January 4, 2021
How Dark Was It?
Originally published June 17, 2011
image by Elmar Schmidt
The June 15th, 2011 total lunar eclipse was followed photometrically from a mountain site in Namibia (16°21’47" E, 23°14’06" S, altitude 1834 m). All plotted magnitudes are standardized to an air mass of 1.0 of a Rayleigh atmosphere, which cannot correct for aerosol at low lunar altitudes during the first hour. This eclipse was "central", because the Moon travelled through the center of the umbra. This led to its comparative darknes, with the light curve bottoming out at a magnitude of -0.35 mvis, implying a linear brightness reduction in excess of 120 000. The colored vertical lines designate the six eclipse contact times. The light curve’s asymmetry compared to the geometrical phases is probably due to a combination of lunar topography and potential anomalies in the Earth’s shadow, which will be further analyzed and published.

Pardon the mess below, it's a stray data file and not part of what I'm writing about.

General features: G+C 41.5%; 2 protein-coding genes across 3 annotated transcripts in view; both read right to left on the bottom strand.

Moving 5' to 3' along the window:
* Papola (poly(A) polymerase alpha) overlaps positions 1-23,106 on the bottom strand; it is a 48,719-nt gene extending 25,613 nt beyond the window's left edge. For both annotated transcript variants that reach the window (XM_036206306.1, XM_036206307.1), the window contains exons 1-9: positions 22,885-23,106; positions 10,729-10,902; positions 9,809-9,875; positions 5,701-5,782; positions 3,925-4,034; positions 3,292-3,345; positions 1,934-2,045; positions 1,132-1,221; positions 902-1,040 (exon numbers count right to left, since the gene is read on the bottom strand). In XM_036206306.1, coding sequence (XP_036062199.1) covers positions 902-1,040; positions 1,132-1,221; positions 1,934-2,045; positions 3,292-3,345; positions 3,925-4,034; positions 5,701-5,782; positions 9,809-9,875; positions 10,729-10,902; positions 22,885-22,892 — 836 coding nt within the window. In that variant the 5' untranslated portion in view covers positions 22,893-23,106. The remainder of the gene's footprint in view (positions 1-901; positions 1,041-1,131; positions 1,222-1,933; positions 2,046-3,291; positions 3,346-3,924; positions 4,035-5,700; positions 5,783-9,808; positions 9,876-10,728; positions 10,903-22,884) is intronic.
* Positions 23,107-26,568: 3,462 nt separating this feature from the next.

This work is part of ongoing research at SRH University of Applied Sciences in Heidelberg, Germany. It was supported by useful information on the Farm Hakos from Internationale Amateursternwarte, for which the author wishes to thank KarlLudwig Bath and Dr. Carsten Jacobs. The assistance and hospitality of Waltraut Eppelmann, Friedhelm Hund, and their team at Farm Hakos is gratefully acknowledged.
Similar data for the Dec 21, 2010 eclipse
Yesterday's LPOD: The Red Spaceship
Tomorrow's LPOD: Reading the Colors